363187 Exploring MRMS Merger Options for Polarimetric Moments and Doppler Wind-Derived Products

Wednesday, 15 January 2020
Hall B1 (Boston Convention and Exhibition Center)
Benjamin Price, OU/CIMMS and NOAA/OAR/NSSL, Norman, OK; and M. J. Sears, K. L. Ortega, and S. S. Williams

The Multi-Radar, Multi-Sensor (MRMS) system is capable of producing three-dimensional grids of radar moments. Currently, the operational MRMS system produces a three-dimensional reflectivity grid as the base for derived products. Additionally created are two azimuthal shear products that are flattened onto two 3-km layers prior to merging. Merging of polarimetric moments and Doppler wind-derived azimuthal shear and divergence products to a three-dimensional grid would enhance the MRMS system and provide additional inputs for future algorithms and MRMS reanalysis efforts.

The merging of polarimetric moments can be especially difficult considering calibration differences between radars, artifacts that extend down-radial from precipitation, especially convective storms, and quality of the polarimetric moments in general (e.g., distance from radar). Azimuthal shear and divergence products derived from the Doppler velocity field pose an especially difficult problem. For example, mesocyclone Doppler velocity signatures produce artifacts just as a result of the employed technique’s math and the mesocyclone’s rotation; first, depending on the intensity of the rotation, a tri-pole of negative-postive-negative can appear in the azimuthal shear field; second, a quad-pole of 2 negative peaks and 2 positive peaks can appear in divergence field. In general, the negative peaks in the azimuthal shear field are artifacts of the method employed to derive the azimuthal shear and with the exception of the convergence along the rear-flank gust front, the divergence field values are all artifacts of the method.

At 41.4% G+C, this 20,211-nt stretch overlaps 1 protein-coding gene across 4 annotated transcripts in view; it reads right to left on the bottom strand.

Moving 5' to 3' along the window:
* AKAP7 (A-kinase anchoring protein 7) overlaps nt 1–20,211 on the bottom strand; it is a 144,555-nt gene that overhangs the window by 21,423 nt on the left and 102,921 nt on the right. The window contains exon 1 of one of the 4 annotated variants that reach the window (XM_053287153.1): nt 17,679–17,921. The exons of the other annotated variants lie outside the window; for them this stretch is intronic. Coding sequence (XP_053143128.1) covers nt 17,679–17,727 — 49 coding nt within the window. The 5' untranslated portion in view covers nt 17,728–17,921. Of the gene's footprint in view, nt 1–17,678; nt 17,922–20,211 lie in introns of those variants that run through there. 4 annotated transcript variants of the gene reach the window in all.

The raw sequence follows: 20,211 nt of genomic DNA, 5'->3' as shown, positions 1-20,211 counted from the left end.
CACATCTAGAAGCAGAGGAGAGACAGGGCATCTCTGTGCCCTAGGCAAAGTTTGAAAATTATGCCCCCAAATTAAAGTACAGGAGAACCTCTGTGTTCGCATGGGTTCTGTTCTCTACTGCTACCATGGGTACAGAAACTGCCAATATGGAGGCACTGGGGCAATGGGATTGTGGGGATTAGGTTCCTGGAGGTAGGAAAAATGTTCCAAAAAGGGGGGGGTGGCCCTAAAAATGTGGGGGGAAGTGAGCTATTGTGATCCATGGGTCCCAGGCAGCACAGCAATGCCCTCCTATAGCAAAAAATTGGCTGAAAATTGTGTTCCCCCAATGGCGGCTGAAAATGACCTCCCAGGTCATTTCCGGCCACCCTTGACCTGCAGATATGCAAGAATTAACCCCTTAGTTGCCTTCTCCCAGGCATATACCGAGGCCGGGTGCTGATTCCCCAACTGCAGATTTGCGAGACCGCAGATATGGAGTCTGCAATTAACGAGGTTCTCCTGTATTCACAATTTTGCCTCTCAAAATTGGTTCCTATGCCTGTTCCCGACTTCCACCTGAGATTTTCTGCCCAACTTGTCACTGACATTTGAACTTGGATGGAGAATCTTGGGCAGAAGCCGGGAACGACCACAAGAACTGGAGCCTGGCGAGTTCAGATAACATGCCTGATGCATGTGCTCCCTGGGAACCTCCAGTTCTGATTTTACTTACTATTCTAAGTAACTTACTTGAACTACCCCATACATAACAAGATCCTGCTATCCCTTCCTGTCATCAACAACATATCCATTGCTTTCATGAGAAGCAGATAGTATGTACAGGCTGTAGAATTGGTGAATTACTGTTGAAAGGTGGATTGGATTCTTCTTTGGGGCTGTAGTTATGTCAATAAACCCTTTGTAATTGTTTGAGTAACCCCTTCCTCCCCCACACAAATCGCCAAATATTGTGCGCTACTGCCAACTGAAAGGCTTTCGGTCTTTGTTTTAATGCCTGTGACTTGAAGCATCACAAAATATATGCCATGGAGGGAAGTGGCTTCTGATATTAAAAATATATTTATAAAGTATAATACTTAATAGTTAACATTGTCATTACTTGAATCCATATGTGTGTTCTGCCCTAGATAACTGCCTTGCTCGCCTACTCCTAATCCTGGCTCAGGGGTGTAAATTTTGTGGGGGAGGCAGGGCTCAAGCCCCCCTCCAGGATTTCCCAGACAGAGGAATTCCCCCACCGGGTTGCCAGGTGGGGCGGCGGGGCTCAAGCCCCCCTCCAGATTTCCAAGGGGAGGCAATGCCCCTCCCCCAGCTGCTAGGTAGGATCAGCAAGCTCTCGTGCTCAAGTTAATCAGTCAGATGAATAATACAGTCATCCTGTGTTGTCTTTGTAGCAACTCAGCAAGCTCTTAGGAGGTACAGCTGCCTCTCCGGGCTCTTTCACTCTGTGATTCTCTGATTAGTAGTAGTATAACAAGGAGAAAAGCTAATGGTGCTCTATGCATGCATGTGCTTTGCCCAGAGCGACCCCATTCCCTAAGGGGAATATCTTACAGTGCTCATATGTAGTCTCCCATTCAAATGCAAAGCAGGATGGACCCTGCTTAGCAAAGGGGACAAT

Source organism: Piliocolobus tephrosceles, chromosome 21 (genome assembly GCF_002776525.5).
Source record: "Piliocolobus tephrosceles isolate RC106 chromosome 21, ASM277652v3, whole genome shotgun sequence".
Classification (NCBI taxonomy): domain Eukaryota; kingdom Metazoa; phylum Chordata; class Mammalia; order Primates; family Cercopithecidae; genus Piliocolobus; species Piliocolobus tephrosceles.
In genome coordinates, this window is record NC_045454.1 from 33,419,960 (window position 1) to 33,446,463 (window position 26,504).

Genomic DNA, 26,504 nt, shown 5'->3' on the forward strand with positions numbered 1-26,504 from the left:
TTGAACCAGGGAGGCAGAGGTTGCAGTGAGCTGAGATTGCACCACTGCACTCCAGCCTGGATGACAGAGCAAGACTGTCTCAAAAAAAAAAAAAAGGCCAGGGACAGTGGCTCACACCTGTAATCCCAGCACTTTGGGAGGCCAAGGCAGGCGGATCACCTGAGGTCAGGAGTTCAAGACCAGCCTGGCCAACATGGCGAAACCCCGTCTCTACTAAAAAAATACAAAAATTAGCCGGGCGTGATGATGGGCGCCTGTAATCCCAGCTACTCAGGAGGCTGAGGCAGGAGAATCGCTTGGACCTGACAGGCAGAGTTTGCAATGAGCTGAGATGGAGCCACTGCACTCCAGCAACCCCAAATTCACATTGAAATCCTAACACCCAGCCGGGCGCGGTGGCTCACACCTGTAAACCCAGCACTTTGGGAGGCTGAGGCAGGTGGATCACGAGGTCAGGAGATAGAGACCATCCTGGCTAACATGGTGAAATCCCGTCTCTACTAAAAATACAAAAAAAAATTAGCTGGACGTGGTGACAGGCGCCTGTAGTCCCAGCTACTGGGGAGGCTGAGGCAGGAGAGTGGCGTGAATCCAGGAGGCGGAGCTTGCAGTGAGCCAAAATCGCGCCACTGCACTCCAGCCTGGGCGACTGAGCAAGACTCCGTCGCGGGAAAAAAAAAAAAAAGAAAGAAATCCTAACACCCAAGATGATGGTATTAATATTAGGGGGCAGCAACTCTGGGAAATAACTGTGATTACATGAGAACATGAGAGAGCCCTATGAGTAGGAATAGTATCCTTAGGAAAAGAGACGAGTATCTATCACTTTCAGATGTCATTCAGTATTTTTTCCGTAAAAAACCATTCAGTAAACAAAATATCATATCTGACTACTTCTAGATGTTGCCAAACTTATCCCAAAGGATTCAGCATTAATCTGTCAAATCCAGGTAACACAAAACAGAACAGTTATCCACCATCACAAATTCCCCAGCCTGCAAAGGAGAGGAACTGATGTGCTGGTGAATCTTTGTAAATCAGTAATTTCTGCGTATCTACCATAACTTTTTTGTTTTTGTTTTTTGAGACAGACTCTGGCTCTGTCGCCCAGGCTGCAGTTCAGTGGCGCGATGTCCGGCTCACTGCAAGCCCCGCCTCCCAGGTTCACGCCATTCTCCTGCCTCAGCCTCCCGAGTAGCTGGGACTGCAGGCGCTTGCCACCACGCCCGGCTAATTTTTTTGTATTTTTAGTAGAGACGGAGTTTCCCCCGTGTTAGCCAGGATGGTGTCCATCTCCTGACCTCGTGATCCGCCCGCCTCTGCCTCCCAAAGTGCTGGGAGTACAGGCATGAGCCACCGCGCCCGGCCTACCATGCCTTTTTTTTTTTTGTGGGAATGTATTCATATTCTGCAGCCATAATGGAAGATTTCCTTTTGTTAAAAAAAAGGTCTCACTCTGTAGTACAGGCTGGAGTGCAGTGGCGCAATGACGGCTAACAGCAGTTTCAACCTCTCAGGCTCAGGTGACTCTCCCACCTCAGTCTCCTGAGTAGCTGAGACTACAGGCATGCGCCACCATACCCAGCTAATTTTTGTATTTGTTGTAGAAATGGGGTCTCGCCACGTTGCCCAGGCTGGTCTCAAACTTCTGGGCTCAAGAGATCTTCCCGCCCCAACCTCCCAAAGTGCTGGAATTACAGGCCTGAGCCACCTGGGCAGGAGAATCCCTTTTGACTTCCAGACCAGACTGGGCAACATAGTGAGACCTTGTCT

This presentation will explore different settings for the merger software in creating merged versions of these products. Different merger methods, and variations of weightings for some of those methods, will be explored. The presentation will also explore whether producing derived, or quasi-derived, products at the single radar and merging those products is better than just merging all single-radar moments on the three-dimensional MRMS grid. For instance, would a mesocyclone identification algorithm that could stamp out azimuthal shear prior to merging be better than trying to use a three-dimensional grid of azimuthal shear in MRMS to identify mesocyclones?

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